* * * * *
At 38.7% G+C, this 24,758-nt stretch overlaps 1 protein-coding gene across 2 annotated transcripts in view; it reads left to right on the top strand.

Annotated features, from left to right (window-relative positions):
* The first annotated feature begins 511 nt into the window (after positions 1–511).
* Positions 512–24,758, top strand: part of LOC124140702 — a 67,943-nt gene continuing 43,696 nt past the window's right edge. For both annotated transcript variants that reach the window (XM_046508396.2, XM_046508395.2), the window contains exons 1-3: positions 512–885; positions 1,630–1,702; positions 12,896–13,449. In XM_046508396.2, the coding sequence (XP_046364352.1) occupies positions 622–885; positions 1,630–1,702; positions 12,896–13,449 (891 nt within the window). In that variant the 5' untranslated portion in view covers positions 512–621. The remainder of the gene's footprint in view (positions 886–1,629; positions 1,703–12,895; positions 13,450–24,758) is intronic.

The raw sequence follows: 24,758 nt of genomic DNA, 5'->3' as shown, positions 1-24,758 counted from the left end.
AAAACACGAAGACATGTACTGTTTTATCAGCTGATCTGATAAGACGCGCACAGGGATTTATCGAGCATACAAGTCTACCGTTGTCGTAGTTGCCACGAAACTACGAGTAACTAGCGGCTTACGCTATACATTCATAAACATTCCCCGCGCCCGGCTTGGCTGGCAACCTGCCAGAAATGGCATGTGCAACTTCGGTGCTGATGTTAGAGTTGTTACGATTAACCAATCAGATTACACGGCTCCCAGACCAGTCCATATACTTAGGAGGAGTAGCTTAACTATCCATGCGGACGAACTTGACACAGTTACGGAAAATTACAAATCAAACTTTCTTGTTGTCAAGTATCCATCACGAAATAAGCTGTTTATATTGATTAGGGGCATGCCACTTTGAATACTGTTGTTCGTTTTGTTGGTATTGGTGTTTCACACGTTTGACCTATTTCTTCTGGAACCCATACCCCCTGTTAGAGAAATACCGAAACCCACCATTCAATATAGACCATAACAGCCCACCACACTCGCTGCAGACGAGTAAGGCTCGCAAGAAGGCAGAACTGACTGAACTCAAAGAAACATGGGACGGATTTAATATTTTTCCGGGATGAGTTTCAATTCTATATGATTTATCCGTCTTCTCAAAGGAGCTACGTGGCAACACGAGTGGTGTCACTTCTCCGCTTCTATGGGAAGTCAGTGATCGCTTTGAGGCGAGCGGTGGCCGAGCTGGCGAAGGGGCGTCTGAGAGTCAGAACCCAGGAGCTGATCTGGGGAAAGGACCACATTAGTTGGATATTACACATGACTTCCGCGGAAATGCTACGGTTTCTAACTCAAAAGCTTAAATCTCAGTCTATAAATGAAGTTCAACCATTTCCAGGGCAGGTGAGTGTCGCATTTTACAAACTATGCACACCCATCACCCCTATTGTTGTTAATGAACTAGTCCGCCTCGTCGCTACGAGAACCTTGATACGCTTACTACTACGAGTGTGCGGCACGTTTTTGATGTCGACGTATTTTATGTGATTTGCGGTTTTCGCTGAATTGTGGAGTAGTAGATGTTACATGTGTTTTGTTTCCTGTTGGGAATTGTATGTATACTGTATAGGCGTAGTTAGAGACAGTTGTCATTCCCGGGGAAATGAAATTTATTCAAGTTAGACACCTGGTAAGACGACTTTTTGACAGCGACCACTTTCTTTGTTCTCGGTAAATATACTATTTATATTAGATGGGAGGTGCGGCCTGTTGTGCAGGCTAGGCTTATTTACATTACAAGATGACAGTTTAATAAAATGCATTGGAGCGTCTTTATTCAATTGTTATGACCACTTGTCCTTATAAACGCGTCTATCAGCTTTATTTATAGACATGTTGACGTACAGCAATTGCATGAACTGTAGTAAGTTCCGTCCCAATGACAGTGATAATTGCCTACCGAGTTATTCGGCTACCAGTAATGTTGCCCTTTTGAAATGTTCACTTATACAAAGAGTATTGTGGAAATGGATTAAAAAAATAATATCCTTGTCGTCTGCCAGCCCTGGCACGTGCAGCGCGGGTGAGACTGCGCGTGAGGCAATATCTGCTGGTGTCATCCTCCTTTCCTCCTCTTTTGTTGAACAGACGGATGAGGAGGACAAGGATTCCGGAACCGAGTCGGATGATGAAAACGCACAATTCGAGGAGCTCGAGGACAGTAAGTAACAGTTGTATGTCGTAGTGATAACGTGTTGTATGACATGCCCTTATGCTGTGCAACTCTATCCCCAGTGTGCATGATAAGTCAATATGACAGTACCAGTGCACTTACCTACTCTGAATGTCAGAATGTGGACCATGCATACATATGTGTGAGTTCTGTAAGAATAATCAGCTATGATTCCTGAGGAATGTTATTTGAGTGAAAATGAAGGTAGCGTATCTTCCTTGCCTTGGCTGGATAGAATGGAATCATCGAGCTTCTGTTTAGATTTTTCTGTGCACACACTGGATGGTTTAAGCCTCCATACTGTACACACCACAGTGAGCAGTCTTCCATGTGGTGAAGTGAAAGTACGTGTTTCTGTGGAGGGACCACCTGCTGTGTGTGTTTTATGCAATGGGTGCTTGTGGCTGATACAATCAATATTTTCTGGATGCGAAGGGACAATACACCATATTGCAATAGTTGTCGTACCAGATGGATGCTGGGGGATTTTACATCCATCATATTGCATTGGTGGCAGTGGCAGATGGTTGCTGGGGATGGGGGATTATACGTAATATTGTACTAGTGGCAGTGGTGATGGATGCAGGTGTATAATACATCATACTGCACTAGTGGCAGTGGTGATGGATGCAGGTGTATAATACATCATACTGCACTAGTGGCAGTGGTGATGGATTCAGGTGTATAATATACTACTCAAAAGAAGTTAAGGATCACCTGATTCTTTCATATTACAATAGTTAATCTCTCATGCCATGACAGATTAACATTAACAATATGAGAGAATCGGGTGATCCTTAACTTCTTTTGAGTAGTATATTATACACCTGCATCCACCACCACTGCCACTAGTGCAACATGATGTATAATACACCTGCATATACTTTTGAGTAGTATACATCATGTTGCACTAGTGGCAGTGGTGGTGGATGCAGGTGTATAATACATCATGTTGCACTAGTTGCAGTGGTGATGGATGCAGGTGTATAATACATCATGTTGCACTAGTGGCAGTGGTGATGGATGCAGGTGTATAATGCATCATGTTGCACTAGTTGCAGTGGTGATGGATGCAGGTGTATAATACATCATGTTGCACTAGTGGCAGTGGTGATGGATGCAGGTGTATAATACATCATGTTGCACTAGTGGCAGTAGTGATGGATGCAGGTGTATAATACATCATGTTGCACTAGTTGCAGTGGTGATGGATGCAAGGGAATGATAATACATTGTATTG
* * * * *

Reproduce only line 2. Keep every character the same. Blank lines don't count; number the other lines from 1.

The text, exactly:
Annotated features, from left to right (window-relative positions):